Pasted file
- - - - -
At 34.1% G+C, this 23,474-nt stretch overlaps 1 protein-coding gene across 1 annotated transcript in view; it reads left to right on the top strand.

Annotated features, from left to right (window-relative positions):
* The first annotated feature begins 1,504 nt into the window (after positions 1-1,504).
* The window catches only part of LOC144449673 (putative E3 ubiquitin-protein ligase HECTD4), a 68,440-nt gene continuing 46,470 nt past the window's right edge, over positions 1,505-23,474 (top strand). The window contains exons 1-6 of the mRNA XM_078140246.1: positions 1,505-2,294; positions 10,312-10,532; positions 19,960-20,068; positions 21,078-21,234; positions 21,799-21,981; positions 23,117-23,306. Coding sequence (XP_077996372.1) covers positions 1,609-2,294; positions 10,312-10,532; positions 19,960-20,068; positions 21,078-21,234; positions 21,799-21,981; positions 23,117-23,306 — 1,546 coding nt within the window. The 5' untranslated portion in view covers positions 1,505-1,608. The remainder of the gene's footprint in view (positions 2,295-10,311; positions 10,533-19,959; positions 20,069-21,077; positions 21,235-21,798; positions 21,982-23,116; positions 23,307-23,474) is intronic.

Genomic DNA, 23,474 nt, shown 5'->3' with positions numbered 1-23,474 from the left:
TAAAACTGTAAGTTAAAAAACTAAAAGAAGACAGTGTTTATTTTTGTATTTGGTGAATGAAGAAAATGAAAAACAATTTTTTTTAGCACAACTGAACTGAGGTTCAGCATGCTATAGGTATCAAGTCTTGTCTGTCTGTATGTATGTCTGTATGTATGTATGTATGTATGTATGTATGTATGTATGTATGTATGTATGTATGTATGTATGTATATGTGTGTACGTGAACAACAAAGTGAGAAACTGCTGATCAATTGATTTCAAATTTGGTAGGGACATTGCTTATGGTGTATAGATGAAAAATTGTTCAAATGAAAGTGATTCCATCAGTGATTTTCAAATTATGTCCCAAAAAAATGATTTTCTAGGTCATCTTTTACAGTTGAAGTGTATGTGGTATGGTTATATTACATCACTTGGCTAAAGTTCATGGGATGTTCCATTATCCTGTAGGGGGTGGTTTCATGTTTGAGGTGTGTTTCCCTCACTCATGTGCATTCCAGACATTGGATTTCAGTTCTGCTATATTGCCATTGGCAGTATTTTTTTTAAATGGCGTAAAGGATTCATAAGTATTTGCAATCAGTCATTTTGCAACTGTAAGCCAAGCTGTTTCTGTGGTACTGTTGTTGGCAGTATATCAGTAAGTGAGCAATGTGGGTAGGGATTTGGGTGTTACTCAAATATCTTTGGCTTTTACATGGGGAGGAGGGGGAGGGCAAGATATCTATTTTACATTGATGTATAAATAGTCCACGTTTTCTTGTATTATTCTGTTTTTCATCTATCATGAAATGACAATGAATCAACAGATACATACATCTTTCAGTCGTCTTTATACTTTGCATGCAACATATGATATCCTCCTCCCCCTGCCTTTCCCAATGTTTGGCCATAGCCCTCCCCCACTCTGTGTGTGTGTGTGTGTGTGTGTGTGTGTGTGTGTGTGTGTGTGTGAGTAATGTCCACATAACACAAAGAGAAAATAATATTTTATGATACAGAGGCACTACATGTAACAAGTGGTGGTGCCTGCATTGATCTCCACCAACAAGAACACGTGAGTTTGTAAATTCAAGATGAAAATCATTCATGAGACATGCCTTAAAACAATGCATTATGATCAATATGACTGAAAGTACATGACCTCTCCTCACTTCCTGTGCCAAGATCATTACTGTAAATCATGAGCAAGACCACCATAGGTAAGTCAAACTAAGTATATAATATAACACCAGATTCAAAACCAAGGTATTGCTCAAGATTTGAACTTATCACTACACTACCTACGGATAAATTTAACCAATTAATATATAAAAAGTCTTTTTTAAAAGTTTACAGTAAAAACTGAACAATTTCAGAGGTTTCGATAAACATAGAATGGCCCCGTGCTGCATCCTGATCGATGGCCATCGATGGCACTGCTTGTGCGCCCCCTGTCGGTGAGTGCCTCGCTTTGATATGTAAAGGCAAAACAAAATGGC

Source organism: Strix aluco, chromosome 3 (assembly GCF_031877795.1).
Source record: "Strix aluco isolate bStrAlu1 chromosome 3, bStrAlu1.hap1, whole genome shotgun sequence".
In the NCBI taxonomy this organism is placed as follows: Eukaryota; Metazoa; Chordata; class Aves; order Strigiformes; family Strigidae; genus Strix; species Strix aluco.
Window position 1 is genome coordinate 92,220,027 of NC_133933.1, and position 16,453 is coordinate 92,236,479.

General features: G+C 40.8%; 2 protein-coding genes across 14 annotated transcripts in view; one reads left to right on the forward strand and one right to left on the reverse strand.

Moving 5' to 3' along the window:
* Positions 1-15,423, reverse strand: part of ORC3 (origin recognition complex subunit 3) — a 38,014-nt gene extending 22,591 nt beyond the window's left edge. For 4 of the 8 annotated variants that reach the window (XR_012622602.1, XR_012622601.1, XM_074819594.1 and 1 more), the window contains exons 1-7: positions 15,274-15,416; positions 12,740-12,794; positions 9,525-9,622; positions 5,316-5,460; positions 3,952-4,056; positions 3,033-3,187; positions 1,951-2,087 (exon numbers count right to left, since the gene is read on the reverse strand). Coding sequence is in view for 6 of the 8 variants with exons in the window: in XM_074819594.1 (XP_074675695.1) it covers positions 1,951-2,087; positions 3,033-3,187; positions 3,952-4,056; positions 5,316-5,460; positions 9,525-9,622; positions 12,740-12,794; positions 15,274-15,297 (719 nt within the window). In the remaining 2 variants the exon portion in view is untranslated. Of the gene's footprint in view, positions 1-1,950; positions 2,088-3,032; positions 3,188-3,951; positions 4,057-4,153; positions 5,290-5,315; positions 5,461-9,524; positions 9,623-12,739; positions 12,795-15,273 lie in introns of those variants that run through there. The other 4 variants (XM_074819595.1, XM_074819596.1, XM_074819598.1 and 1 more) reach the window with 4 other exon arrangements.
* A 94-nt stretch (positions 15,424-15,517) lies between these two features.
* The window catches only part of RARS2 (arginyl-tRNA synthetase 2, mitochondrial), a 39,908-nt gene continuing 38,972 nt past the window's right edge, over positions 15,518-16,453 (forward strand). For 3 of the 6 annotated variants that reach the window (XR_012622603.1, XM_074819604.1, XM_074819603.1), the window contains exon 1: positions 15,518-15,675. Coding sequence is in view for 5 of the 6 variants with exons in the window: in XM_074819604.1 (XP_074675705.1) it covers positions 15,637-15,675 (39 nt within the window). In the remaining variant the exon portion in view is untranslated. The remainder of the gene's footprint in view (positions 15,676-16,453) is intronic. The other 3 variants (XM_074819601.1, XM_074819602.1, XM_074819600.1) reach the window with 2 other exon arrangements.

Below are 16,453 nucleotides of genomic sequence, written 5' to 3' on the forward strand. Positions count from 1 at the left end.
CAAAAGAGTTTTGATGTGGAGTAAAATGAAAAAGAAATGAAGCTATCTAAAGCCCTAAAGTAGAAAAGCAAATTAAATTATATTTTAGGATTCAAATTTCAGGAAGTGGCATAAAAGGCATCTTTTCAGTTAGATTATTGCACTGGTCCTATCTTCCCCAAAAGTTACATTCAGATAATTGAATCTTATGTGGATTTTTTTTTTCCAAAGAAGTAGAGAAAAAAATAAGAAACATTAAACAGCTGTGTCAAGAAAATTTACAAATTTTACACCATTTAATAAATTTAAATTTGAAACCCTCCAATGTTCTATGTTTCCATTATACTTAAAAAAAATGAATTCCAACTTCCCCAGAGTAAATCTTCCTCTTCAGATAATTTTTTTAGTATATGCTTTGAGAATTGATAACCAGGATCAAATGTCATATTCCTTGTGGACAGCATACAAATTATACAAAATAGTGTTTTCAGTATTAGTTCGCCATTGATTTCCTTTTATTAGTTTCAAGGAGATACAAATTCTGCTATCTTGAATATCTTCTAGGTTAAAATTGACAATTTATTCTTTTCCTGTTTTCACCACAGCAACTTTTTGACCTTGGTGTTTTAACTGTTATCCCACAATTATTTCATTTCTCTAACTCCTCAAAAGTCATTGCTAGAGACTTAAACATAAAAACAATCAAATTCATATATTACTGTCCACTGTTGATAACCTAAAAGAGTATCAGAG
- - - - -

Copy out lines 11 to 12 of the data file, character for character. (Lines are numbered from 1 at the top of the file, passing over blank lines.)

General features: G+C 40.8%; 2 protein-coding genes across 14 annotated transcripts in view; one reads left to right on the forward strand and one right to left on the reverse strand.

Moving 5' to 3' along the window: